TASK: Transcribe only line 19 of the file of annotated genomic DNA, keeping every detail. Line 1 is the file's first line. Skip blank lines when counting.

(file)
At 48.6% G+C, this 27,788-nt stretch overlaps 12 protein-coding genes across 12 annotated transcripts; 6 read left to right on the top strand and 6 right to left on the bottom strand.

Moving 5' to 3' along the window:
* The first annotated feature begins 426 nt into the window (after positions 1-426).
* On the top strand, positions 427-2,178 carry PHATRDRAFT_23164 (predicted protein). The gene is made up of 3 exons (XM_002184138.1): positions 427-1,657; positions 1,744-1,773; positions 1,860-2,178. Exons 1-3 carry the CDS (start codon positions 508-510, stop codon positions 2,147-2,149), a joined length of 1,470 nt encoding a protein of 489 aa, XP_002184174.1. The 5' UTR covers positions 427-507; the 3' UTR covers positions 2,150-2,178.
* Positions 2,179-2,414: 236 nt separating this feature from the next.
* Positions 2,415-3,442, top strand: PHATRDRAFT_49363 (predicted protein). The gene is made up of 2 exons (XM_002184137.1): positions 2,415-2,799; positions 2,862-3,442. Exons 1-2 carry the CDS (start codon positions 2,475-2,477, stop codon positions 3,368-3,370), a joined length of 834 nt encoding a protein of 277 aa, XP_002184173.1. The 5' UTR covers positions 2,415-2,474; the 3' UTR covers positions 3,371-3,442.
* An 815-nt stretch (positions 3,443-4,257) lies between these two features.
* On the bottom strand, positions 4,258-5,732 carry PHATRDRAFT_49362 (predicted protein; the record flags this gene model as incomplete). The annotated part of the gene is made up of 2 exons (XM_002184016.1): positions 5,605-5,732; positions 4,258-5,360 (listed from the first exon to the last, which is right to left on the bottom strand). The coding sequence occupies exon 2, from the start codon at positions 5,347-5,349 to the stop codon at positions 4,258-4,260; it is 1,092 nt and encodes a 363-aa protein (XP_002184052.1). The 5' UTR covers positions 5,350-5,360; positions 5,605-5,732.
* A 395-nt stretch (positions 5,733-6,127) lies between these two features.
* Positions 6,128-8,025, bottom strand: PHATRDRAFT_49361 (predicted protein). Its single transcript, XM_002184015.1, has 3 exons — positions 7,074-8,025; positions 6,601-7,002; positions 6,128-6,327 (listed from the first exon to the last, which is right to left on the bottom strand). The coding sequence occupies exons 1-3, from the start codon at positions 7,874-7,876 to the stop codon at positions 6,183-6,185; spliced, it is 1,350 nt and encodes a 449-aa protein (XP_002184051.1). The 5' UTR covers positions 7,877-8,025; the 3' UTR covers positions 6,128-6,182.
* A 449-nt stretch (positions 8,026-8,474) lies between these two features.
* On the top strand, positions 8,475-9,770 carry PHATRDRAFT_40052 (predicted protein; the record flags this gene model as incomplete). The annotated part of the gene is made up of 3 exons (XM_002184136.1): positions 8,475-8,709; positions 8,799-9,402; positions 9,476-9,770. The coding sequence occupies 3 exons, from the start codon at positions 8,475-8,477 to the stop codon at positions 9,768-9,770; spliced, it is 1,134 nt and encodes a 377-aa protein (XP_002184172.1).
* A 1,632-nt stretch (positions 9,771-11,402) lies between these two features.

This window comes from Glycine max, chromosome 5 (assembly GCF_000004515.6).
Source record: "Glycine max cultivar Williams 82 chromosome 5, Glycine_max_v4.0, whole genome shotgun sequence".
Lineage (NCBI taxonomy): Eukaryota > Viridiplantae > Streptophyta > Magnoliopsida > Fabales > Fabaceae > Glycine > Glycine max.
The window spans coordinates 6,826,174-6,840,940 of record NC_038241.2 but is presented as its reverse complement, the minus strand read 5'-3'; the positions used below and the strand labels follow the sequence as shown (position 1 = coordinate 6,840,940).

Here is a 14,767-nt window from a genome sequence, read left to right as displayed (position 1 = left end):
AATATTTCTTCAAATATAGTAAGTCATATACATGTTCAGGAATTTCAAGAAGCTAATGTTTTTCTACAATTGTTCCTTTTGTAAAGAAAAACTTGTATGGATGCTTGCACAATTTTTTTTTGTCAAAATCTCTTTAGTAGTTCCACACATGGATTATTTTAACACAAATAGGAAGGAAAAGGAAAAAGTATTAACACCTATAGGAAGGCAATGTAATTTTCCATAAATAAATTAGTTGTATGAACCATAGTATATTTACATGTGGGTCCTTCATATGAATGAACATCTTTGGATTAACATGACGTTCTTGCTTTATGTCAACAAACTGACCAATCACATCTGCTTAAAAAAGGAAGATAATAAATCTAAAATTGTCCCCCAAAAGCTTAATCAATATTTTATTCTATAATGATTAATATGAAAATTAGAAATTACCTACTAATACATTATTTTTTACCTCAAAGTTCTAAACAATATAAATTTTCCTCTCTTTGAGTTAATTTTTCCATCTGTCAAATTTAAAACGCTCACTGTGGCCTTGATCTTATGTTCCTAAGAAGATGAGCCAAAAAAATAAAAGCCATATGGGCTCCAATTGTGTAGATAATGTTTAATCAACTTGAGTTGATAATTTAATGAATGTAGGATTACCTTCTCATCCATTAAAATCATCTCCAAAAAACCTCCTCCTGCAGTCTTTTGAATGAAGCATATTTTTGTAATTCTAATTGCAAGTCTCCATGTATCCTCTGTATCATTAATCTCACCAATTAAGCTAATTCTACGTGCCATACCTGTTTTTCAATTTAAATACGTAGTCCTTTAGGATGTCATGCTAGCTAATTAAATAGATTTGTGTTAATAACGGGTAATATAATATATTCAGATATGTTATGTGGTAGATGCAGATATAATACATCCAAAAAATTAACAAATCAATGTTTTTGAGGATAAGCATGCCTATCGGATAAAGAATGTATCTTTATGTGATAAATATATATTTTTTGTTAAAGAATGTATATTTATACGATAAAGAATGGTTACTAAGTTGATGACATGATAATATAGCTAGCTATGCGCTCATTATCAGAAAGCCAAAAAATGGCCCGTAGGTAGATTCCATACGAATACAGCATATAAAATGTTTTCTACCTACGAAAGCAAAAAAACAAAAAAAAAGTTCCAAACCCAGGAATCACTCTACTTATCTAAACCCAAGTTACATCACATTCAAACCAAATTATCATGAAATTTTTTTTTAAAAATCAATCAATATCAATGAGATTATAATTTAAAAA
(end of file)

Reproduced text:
AATATTTCTTCAAATATAGTAAGTCATATACATGTTCAGGAATTTCAAGAAGCTAATGTTTTTCTACAATTGTTCCTTTTGTAAAGAAAAACTTGTATGGATGCTTGCACAATTTTTTTTTGTCAAAATCTCTTTAGTAGTTCCACACATGGATTATTTTAACACAAATAGGAAGGAAAAGGAAAAAGTATTAACACCTATAGGAAGGCAATGTAATTTTCCATAAATAAATTAGTTGTATGAACCATAGTATATTTACATGTGGGTCCTTCATATGAATGAACATCTTTGGATTAACATGACGTTCTTGCTTTATGTCAACAAACTGACCAATCACATCTGCTTAAAAAAGGAAGATAATAAATCTAAAATTGTCCCCCAAAAGCTTAATCAATATTTTATTCTATAATGATTAATATGAAAATTAGAAATTACCTACTAATACATTATTTTTTACCTCAAAGTTCTAAACAATATAAATTTTCCTCTCTTTGAGTTAATTTTTCCATCTGTCAAATTTAAAACGCTCACTGTGGCCTTGATCTTATGTTCCTAAGAAGATGAGCCAAAAAAATAAAAGCCATATGGGCTCCAATTGTGTAGATAATGTTTAATCAACTTGAGTTGATAATTTAATGAATGTAGGATTACCTTCTCATCCATTAAAATCATCTCCAAAAAACCTCCTCCTGCAGTCTTTTGAATGAAGCATATTTTTGTAATTCTAATTGCAAGTCTCCATGTATCCTCTGTATCATTAATCTCACCAATTAAGCTAATTCTACGTGCCATACCTGTTTTTCAATTTAAATACGTAGTCCTTTAGGATGTCATGCTAGCTAATTAAATAGATTTGTGTTAATAACGGGTAATATAATATATTCAGATATGTTATGTGGTAGATGCAGATATAATACATCCAAAAAATTAACAAATCAATGTTTTTGAGGATAAGCATGCCTATCGGATAAAGAATGTATCTTTATGTGATAAATATATATTTTTTGTTAAAGAATGTATATTTATACGATAAAGAATGGTTACTAAGTTGATGACATGATAATATAGCTAGCTATGCGCTCATTATCAGAAAGCCAAAAAATGGCCCGTAGGTAGATTCCATACGAATACAGCATATAAAATGTTTTCTACCTACGAAAGCAAAAAAACAAAAAAAAAGTTCCAAACCCAGGAATCACTCTACTTATCTAAACCCAAGTTACATCACATTCAAACCAAATTATCATGAAATTTTTTTTTAAAAATCAATCAATATCAATGAGATTATAATTTAAAAA